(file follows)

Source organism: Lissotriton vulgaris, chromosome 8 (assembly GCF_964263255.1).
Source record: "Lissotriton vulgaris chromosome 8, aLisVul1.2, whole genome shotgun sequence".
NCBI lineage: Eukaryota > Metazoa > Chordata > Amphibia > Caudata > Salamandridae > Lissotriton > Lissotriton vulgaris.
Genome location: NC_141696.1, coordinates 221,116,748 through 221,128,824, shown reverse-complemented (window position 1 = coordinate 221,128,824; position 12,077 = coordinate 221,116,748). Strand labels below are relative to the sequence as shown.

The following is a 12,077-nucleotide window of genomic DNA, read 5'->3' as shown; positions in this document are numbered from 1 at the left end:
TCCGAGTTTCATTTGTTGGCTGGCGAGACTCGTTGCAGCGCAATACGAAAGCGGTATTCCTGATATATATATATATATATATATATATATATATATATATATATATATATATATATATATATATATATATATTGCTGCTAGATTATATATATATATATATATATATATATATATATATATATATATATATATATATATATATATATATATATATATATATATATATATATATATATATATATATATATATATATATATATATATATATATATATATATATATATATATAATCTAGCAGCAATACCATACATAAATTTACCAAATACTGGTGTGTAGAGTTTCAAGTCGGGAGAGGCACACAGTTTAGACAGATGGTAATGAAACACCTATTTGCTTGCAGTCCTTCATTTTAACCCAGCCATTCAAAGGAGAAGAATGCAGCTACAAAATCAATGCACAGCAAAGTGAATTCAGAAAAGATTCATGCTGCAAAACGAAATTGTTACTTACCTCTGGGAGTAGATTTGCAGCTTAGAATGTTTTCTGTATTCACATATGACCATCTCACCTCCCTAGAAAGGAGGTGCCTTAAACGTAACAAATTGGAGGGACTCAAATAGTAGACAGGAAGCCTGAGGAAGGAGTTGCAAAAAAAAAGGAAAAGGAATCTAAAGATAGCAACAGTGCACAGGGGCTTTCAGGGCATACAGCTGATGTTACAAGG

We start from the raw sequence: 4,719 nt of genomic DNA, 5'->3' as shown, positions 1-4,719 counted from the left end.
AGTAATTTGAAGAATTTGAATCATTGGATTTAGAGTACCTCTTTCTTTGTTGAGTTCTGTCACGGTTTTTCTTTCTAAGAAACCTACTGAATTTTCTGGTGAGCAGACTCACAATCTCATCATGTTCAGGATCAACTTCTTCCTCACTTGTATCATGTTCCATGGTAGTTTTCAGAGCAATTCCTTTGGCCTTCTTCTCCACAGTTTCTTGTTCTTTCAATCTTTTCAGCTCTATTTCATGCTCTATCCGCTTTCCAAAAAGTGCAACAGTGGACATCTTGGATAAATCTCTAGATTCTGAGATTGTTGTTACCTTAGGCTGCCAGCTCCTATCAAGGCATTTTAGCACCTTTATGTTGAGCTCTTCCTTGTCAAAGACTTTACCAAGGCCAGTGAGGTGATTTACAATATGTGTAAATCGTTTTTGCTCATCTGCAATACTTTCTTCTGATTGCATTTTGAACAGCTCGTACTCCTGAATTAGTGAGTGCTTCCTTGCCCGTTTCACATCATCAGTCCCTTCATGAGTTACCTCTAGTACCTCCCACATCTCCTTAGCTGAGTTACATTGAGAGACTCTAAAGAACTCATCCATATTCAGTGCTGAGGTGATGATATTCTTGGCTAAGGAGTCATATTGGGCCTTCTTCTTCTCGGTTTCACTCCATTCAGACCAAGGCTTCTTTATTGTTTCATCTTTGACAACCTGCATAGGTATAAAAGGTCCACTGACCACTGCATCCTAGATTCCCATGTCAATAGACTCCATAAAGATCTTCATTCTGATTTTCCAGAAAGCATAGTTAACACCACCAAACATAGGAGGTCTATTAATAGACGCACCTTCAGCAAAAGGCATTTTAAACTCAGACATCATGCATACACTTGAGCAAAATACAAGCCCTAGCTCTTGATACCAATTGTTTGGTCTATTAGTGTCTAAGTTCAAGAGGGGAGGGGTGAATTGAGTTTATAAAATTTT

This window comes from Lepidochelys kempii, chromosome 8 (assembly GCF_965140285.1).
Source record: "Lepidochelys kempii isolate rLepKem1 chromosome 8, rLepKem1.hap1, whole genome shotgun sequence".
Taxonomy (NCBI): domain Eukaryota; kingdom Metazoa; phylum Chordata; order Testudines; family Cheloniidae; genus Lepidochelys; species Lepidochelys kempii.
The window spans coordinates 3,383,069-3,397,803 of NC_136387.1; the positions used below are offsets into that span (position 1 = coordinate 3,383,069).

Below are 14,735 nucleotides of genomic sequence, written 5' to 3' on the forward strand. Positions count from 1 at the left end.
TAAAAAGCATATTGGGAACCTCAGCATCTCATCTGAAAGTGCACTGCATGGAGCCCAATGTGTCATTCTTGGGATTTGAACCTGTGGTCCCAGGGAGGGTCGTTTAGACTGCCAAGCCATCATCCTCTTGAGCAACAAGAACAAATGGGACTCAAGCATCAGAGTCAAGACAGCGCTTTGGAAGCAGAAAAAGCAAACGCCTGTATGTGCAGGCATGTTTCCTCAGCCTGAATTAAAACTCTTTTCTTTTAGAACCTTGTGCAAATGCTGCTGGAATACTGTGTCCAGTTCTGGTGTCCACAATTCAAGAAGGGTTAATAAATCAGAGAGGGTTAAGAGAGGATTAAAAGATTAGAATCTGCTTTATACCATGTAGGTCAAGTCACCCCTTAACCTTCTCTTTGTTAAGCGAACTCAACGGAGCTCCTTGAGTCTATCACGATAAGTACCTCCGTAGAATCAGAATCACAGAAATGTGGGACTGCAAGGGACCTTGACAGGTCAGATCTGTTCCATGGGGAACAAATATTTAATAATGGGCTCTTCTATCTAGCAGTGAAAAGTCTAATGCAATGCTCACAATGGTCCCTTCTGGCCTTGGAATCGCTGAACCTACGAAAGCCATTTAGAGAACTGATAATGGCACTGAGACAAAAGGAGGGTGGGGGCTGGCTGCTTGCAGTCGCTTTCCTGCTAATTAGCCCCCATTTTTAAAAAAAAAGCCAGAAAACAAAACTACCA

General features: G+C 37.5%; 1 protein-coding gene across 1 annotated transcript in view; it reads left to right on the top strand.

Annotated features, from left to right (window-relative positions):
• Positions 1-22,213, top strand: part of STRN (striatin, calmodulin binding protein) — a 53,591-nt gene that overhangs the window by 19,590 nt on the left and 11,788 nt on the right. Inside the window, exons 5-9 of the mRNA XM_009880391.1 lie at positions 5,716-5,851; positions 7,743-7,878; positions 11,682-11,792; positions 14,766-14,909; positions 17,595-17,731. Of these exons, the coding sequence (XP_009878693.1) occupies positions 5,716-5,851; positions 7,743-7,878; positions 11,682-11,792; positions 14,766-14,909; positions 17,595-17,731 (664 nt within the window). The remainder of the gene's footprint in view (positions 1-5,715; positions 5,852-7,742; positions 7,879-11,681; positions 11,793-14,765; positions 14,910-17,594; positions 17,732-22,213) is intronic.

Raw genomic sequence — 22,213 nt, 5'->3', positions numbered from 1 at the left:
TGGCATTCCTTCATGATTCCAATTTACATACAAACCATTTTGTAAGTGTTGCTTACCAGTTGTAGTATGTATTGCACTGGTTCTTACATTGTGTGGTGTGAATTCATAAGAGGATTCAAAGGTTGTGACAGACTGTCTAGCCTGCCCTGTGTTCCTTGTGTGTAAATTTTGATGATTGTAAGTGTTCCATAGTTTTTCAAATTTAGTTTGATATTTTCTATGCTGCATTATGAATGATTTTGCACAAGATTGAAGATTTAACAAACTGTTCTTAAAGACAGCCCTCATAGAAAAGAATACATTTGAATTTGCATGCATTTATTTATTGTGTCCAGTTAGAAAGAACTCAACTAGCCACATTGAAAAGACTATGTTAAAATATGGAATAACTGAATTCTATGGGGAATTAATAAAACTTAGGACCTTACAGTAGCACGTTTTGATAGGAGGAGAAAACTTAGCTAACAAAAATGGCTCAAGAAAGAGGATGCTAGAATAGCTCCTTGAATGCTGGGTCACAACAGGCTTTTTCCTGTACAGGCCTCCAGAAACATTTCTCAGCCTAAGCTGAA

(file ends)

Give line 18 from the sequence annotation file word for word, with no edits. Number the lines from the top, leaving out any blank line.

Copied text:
Raw genomic sequence — 22,213 nt, 5'->3', positions numbered from 1 at the left: